• Cognitive Dissonance is the psychological discomfort experienced when attitudes and behavior are inconsistent. For example, you may continue working for a company (behavior) even though you have a negative attitude about what they do (e.g. sell CDs that contain profanity). To reduce cognitive dissonance you have three options: Change your attitude and/or behavior – for example, stop working there or stop thinking that selling CDs that have profanity is a problem. Belittle the importance of the inconsistent behavior – You could say in this situation, “Just because I work here doesn’t mean I condone or contribute to the selling of obscene CDs. After all, I just work in the accounting department; I don’t produce or sell them directly.” Find consonant elements that outweigh dissonant ones – Some elements in this situation could be “I have to work,” “I like my job and coworkers,” or “the company treats me well.”
  • http://people.umass.edu/aizen/index.html Ajzen’s Theory or Planned Behavior focuses on intentions as the key link between attitudes and planned behavior. His theory shows three separate but interacting determinants of one’s intentions. First, the attitude toward the behavior, or the degree to which a person has a favorable or unfavorable evaluation or appraisal of the behavior in question. Second, the subjective norm, or the perceived social pressure to perform or not perform the behavior. Third, perceived behavioral control, which is the perceived ease or difficulty of performing the behavior based on past experience as well as anticipated impediments and obstacles. This theory has predicted intentions in a number of different contexts including weight loss, voting, attending training, reenlisting in the military, and having children. This is also an important model to consider with regard to organizational ethics. Attitudes people hold as individuals, the norms and attitudes of others in their social group, and the ease of executing the behavior all factor in to when a person may decide to behave in an unethical manner.
  • In an interesting look at work attitudes & values in the evolution of humanity and work life. Before the early Greeks what was “work” mostly like, regardless of location?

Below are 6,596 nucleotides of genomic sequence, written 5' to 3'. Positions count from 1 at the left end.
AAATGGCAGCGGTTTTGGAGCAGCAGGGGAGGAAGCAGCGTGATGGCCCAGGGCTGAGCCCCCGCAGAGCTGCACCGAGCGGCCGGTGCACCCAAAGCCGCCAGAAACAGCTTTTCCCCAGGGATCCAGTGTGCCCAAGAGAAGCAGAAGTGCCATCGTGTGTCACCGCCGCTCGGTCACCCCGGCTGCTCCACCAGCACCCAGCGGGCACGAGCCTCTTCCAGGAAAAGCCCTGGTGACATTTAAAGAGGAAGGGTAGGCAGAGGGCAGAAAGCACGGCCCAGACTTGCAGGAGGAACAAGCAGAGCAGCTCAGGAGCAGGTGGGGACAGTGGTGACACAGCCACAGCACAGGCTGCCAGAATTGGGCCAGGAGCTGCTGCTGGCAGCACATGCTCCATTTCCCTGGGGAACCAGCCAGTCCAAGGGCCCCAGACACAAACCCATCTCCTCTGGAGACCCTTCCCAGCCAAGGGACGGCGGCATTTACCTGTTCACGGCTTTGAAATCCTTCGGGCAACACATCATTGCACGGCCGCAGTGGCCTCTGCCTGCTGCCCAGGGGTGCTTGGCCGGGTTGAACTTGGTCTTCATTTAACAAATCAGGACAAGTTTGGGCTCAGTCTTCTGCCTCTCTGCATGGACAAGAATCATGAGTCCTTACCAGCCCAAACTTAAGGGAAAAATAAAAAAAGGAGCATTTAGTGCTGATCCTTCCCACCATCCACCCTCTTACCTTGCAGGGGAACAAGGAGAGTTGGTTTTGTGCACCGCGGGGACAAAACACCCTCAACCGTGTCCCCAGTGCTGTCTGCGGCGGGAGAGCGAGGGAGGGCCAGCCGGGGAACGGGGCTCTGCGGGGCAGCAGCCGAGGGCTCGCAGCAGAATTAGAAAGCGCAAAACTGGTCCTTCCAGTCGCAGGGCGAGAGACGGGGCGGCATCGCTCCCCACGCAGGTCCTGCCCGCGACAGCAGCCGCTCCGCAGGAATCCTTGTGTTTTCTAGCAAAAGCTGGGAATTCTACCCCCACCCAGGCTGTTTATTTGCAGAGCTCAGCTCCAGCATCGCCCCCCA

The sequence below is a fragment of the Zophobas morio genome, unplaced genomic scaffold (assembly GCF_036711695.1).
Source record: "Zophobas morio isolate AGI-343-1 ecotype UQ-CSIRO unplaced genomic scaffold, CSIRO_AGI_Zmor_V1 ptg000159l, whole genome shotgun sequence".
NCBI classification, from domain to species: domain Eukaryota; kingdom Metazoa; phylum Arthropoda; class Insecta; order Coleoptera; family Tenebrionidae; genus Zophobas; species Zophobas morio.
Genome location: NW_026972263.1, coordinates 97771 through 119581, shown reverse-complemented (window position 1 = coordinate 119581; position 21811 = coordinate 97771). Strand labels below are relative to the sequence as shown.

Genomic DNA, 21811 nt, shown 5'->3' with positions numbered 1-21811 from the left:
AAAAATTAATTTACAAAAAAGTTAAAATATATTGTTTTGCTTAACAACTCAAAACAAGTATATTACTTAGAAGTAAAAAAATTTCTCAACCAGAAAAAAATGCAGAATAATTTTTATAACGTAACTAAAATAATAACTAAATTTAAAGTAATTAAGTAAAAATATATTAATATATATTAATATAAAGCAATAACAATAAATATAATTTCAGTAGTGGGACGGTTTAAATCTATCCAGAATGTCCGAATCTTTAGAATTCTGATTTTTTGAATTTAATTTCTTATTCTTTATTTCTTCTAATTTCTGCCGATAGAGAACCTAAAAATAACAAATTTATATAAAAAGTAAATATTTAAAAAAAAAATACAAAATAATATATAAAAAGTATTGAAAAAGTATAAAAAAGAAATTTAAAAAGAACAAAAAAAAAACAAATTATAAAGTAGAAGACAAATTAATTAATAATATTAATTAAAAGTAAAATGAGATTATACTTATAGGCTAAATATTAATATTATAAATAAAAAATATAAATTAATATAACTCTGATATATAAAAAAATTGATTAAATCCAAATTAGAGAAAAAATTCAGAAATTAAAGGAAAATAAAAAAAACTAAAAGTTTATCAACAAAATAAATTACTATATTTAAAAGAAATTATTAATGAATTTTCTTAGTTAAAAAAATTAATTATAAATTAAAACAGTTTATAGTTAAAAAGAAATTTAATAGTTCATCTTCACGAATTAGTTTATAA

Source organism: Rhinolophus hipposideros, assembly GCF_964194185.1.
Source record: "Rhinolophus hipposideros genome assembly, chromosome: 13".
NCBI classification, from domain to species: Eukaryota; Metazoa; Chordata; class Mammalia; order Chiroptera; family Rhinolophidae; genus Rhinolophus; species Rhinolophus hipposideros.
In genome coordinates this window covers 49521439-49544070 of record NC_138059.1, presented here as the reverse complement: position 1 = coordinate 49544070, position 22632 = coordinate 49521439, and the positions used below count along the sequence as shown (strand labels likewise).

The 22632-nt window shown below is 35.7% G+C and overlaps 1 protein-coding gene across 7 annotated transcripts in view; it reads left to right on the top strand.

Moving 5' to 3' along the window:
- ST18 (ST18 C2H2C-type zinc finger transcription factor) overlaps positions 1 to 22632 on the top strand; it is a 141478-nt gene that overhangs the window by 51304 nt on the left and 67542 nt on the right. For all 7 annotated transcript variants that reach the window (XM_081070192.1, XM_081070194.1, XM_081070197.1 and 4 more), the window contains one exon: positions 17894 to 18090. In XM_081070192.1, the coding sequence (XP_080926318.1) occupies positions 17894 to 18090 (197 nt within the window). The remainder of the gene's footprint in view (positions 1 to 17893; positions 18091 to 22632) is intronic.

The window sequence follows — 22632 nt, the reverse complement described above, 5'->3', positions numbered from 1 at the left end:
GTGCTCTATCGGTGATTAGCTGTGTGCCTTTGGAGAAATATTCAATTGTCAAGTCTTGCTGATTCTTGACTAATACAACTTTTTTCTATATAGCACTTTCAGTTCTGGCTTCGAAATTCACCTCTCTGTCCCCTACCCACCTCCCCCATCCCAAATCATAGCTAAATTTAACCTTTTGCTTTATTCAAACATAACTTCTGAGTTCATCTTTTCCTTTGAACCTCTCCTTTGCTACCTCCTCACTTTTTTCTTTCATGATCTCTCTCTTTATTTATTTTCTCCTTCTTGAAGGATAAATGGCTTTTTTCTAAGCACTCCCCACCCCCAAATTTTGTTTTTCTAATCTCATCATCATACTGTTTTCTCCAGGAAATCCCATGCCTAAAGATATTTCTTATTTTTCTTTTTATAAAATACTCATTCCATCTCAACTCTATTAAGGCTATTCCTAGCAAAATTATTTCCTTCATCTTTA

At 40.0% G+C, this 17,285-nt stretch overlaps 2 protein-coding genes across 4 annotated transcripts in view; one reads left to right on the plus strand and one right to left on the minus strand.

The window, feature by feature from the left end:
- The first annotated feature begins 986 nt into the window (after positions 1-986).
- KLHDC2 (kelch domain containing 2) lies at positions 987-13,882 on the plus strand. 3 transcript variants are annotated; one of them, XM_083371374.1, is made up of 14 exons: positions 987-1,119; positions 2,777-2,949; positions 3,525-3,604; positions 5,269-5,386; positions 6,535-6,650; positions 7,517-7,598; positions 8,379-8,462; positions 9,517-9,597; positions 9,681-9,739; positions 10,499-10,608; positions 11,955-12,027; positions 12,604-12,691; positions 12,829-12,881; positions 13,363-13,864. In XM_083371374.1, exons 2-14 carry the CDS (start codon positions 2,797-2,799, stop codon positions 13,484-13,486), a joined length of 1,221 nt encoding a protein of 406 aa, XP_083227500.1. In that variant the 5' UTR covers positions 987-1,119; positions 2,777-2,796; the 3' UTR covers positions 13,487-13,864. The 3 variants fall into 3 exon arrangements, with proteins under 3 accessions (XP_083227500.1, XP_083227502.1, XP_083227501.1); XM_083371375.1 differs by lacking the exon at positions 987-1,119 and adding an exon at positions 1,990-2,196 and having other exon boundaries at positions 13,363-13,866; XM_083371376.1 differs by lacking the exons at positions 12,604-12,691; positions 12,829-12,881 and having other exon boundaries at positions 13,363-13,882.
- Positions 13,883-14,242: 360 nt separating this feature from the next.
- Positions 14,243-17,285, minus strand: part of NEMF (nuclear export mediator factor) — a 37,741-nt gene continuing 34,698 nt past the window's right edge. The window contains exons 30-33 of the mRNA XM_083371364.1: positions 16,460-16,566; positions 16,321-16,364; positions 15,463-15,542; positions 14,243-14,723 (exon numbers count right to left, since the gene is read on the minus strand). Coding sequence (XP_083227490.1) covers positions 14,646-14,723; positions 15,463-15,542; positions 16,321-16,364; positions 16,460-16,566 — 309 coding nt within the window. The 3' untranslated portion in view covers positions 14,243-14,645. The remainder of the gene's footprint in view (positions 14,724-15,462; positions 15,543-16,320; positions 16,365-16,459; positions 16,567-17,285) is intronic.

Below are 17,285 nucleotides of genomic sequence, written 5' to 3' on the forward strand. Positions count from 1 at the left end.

• Organizational commitment is simply the extent to which an individual identifies with the firm and it’s goals, regardless of size. Research has shown that there is a s trong relationship between organizational commitment and job satisfaction. It is also highly correlated with job performance. In addition, employees have lower intentions to quit their jobs when they are committed to their respective organizations. Additionally we’ve talked briefly in previous classes about Organizational Citizenship Behavior, which is an individuals choice to behave and perform in ways that may not be formally rewarded but benefit the organization. Affective commitment is the employee's emotional attachment to, identification with, and involvement in the organization. People are committed to staying at the organization because they want to. Continuance commitment refers to an awareness of the costs of leaving the organization. People stay with an organization because they need to. And normative commitment is a feeling of obligation to continue employment. People feel they ought to remain.
  • The other two work attitudes we will study in this chapter are listed on this slide. Job involvement is the extent to which an individual is immersed in his or her personal job and is p ositively associated with job satisfaction, organizational commitment, and intrinsic motivation and is negatively related to intentions to quit. Improving job involvement can reduce turnover. Likewise, a positive relationship exists between job involvement and performance. We can improve job involvement by providing work environments that fuel intrinsic motivation where employees are motivated by the job itself, rather than by extrinsic factors such as pay and benefits. Employee engagement is an individual difference variable defined as an individual’s involvement, satisfaction and enthusiasm for work. This sounds like something that would cause employees to put forth more effort and be more committed to their jobs, however there has been little empirical evidence to support this claim. However, surveys have revealed that employee engagement was related to customer satisfaction, profitability, productivity, turnover, and safety outcomes measured at the organizational level.